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Disaster Plan for Pharmacies



 Prepared by:
Michael Jackson, BPharm, Executive Vice President and CEO

One of the worst storms to hit the Gulf Coast was hurricane Katrina which devastated the New Orleans area including many communities in and around the southern states.  Florida was the recipient of displaced citizens from affected areas.  That disaster caused many to reflect on Hurricane Andrew that ravaged through South Florida in August of 1992.  We can never predict when the next disaster will be upon us whether it be an act of God or man made.  In any case pharmacies and pharmacy providers have to take on the role of first responders and demonstrate the provider status roles that we have been preaching about over the years.  The best way to get through a disaster is to have a comprehensive plan in place “BEFORE” the disaster strikes.  That plan should be rehearsed and tested frequently to work through any glitches that may occur.  Here are some tips that you may want to consider for your pharmacy and your staff.

Prepare Ahead of Time

Assemble a list of all employees with contact information including cell phone, home phone and e-mail addresses.  Consider turning your list into a call tree where you contact several employees who will be charged with the responsibility of calling others within your organization.  Make sure that the employee at the bottom of the call tree contacts the originator of the message so that you can evaluate whether the messaging changed in the hand off from employee to employee.

Assemble a broadcast fax or email list of local radio and television stations with their news phone number.

Assemble a broadcast fax or e-mail list of physician offices and hospitals.

Obtain from the County Manager’s office a contact at the County Emergency Management Headquarters.

Make list of contact information for wholesalers and delivery services such as UPS and FedEx.

Obtain waterproof covering material for later use.

If controlled substances are lost in a disaster the pharmacist-manager needs to contact the Regional DEA offices for Florida at the following locations:

2100 North Commerce Parkway
Weston, FL 33326

Diversion Number: (954) 306-4650
Diversion Fax: (954) 306-5351
Diversion Program Manager Fax: (954) 306-5352

Diversion Program Manager - Susan C. Langston, (954) 306-4651
GS Gayle W. Lane, (954) 306-4654

TDS ASAC Kevin L. Stanfill, (954) 660-4611
TDS GS Jeannette G. Moran, (954) 660-4654

Jurisdiction: Broward, Charlotte, Collier, Glades, Hendry, Lee, Miami-Dade, and Monroe

4077 Woodcock Drive, Suite 210
Jacksonville, FL 32207

Diversion Number: (904) 348-7415
Diversion Fax: (904) 348-7433

GS Steve Utt, (850) 350-7355

Jurisdiction: Baker, Clay, Duval, Flager, Nassau, Putnam, and Saint Johns

Heathrow Business Center
300 International Parkway, Suite 424
Heathrow, FL 32746

Diversion Number: (407) 333-7046
Diversion Fax: (407) 333-7056

GS Linda A. Stocum, (407) 333-7006

TDS ASAC Jeffrey T. Walsh, (407) 333-7096
TDS GS Jae W. Chung, (407) 333-7007

Jurisdiction: Alachua, Bradford, Brevard, Columbia, Dixie, Gilchrist, Hamilton, Lafayette, Lake, Levy, Marion, Orange, Osceola, Seminole, Sumter, Suwannee, Union, and Volusia

1510 Commonwealth Business Drive
Tallahassee, FL 32303-3170

Diversion Number: (850) 350-7350
Diversion Fax: (850) 575-0724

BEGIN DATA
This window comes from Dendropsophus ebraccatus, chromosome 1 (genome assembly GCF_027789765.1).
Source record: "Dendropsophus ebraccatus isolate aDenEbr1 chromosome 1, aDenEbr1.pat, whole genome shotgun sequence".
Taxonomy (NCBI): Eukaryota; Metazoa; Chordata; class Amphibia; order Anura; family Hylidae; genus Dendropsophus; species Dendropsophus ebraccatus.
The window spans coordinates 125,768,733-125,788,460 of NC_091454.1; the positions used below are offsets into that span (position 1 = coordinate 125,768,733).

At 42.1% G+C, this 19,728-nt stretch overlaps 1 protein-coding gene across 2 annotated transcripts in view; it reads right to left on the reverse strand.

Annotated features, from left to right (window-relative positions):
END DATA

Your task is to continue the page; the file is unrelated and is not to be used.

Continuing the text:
GS Stephen L. Utt, (850) 350-7355

Jurisdiction: Bay, Calhoun, Escambia, Franklin, Gadsden, Gulf, Holmes, Jackson, Jefferson, Leon, Liberty, Madison, Okaloosa, Santa Rosa, Taylor, Wakulla, Walton, and Washington

4950 W. Kennedy Blvd, Suite 400
Tampa, FL 33609

Diversion Number: (813) 287-5160
Diversion Fax: (813) 287-4766

GS Roberta E. Goralczyk, (813) 287-4767

TDS ASAC James F. DiCaprio, (813) 287-4777
Acting TDS GS Steven Genevish, (813) 282-4462

Jurisdiction: Citrus, DeSoto, Hardee, Hernando, Hillsborough, Manatee, Pasco, Pinellas, Polk, and Sarasota

444 West Railroad Avenue, Suite 500
West Palm Beach, FL 33401

Diversion Number: (561) 653-4050
Diversion Fax: (561) 832-9016

GS Heather A. McMurry, (561) 656-5809

TDS Number: (561) 656-5842
TDS Fax: (561) 656-5802

TDS ASAC John J. McKenna, (954) 489-1995
TDS GS Thomas Redpath, (561) 656-5851

Jurisdiction: Highlands, Indian River, Martin, Okeechobee, Palm Beach and St. Lucie Counties

It may be necessary to complete a loss form – DEA 106 and/or disposal form DEA 41. Pharmacies are also required to report within one business day the theft or significant loss of controlled substances to the Board of Pharmacy according to 465.022 (11) (b).  The mailing address for the Board of Pharmacy is 4052 Bald Cypress Way, Bin C-04, Tallahassee, FL 32399-3258.  The fax number is (850) 413-6982.  It is recommended that anything sent to the Board include a confirmation of receipt.

If the pharmacy is to be closed and/or evacuated the appropriate supervisory personnel should be notified.

Anticipate power outages. In some cases a portable generator may be advisable.

Ice and coolers should be available to store refrigerated products.

Store flammable materials appropriately.

Check the Board’s website homepage at or the Florida Pharmacy Association’s web site at for guidance in the case of hurricanes.

If the pharmacy computer is down prescriptions can be dispensed manually. Labels can be typed or
handwritten using a waterproof pen if possible. Printed drug information may not be available but patient counseling still needs to occur.

Refill authorizations may be difficult or impossible to obtain.

Pharmacists can then utilize the Emergency Refill Statute 465.0275.  That statute reads as follows:


465.0275 Emergency prescription refill.—In the event a pharmacist receives a request for a prescription refill and the pharmacist is unable to readily obtain refill authorization from the prescriber, the pharmacist may dispense a one-time emergency refill of up to a 72-hour supply of the prescribed medication, with the exception of those areas or counties included in an emergency order or proclamation of a state of emergency declared by the Governor, in which the executive order may authorize the pharmacist to dispense up to a 30-day supply, providing that:

(1) The prescription is not for a medicinal drug listed in Schedule II appearing in chapter 893.

(2) The medication is essential to the maintenance of life or to the continuation of therapy in a chronic condition.

(3) In the pharmacist’s professional judgment, the interruption of therapy might reasonably produce undesirable health consequences or may cause physical or mental discomfort.

(4) The dispensing pharmacist creates a written order containing all of the prescription information required by this chapter and chapters 499 and 893 and signs that order.

(5) The dispensing pharmacist notifies the prescriber of the emergency dispensing within a reasonable time after such dispensing.